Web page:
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Brett Favre, The Record, The Myth, The Man, The Life, The Joy, The End

You can get lost in Brett Favre’s numbers. The touchdown passes, the wins, the playing streak, the awards. Amazing, mind-boggling numbers. But like mirrors in a carnival funhouse, they reflect greatness as well as distort it. We play a silly game when measuring our sports heroes. It’s not enough that a football player has a great career, a record-setting career, even a Hall-of-Fame career. No, we are compelled to compare him to all others who have ever played the game.

You can get lost in Brett Favre’s numbers. The touchdown passes, the wins, the playing streak, the awards. Amazing, mind-boggling numbers. But like mirrors in a carnival funhouse, they reflect greatness as well as distort it.

We play a silly game when measuring our sports heroes. It’s not enough that a football player has a great career, a record-setting career, even a Hall-of-Fame career. No, we are compelled to compare him to all others who have ever played the game.

The Greatest of All-Time. That’s what we so passionately argue. Our yardstick? Numbers. As if statistics and records have anything to do with transcendence.

If they did, the argument would be short. By the end of the 2007 season – and now the end of his career – Brett Favre held nearly every meaningful passing record in National Football League history. He will still stand as the league’s only three-time Most Valuable Player, winning the award in 1995, 1996 and 1997. And at 38 — an age when most players have been retired for years — Favre enjoyed one of the best seasons of his storied career. And now we’ve got to say good-bye. That’s going to be tough.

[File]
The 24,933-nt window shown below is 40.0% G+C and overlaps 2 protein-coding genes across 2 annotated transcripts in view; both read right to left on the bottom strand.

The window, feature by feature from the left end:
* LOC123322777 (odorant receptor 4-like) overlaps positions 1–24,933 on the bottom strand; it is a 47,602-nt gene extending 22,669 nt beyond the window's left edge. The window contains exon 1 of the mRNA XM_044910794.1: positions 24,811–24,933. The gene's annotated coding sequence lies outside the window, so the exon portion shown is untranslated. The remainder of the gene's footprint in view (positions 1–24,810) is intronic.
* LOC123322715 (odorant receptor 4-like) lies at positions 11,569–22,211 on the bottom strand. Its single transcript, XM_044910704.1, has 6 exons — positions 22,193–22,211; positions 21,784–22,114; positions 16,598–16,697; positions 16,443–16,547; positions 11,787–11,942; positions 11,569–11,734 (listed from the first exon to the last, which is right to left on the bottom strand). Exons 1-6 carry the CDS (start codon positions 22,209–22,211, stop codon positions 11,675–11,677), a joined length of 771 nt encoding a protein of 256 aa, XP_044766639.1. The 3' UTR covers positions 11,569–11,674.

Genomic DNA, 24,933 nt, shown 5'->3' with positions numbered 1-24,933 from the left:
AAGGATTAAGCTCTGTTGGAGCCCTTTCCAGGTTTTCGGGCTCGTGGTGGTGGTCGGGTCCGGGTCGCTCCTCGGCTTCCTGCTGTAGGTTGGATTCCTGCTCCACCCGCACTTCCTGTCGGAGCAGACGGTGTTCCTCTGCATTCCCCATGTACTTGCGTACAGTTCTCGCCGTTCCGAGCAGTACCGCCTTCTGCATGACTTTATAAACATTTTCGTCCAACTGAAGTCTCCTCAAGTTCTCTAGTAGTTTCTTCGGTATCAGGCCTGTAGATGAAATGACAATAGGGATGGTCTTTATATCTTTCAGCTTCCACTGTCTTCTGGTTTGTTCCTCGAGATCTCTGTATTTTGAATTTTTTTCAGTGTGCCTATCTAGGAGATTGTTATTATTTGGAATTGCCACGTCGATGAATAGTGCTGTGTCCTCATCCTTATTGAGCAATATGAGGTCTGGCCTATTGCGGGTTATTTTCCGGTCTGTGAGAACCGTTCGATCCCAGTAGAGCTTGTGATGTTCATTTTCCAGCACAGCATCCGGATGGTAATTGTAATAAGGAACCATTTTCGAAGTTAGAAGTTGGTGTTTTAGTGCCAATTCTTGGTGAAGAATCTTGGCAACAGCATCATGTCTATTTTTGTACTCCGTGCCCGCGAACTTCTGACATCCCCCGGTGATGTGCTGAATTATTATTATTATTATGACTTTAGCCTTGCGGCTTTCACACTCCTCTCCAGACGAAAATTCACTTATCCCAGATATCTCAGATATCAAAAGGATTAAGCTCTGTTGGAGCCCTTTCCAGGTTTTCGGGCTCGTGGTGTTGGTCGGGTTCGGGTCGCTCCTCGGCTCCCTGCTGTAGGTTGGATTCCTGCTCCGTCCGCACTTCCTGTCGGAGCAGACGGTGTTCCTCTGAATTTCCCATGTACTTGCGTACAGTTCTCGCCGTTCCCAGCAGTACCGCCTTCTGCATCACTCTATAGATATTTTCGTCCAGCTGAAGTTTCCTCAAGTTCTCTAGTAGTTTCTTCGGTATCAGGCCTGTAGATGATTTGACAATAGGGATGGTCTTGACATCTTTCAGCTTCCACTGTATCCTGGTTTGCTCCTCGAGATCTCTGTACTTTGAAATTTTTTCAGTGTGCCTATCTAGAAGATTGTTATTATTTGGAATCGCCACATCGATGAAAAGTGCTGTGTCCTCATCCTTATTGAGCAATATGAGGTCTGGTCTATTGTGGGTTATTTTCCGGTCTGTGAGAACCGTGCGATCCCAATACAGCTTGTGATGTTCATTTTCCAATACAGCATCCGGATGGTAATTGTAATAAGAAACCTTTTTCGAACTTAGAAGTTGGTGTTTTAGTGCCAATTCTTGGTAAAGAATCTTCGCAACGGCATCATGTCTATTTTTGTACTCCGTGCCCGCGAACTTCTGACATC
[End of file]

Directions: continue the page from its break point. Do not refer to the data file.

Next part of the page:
The numbers are indeed heady. The thing is, if you’re a fan looking to measure the greatness of Brett Favre, you don’t start with the head. You start with the heart. First his. Then yours.

That’s why this story isn’t so much about numbers as it is about pictures.

It’s March 1997. Deanna Favre sets the box of family photo albums on the bed of a Hattiesburg, Miss., hotel room. Only a few months before, Deanna’s husband had led the Green Bay Packers to their first Super Bowl victory in 29 years. Now she’s asked to provide family photographs to be featured in her husband’s autobiography. The book — Favre: For the Record — would be released that fall and become the best-selling sports book of the year.

I had not met Deanna before that day, although I certainly knew who she was. I was in Hattiesburg with longtime friend and former Green Bay Press-Gazette sportswriter Chris Havel, helping him ghostwrite Favre’s book. The idea for the book was hatched in 1993 when Havel approached Favre three days into his second training camp with the Packers.
“Brett, I think you might have a book in you someday,” Havel said one day after practice. “How do you feel about getting together to write one when the time comes?”

At the time, Favre had a mere 14 NFL starts under his belt. Still, the request didn’t faze him. He had only one question: “Who are we going to write about?”

Havel laughed and Favre smiled. Then they shook hands. And that was that. The entire conversation lasted less than two minutes. Four years later, with Favre having won two MVP awards and a Super Bowl ring, there were all sorts of suitors clamoring to tell his story. The quarterback stuck with Havel. Loyalty is one of his more endearing traits.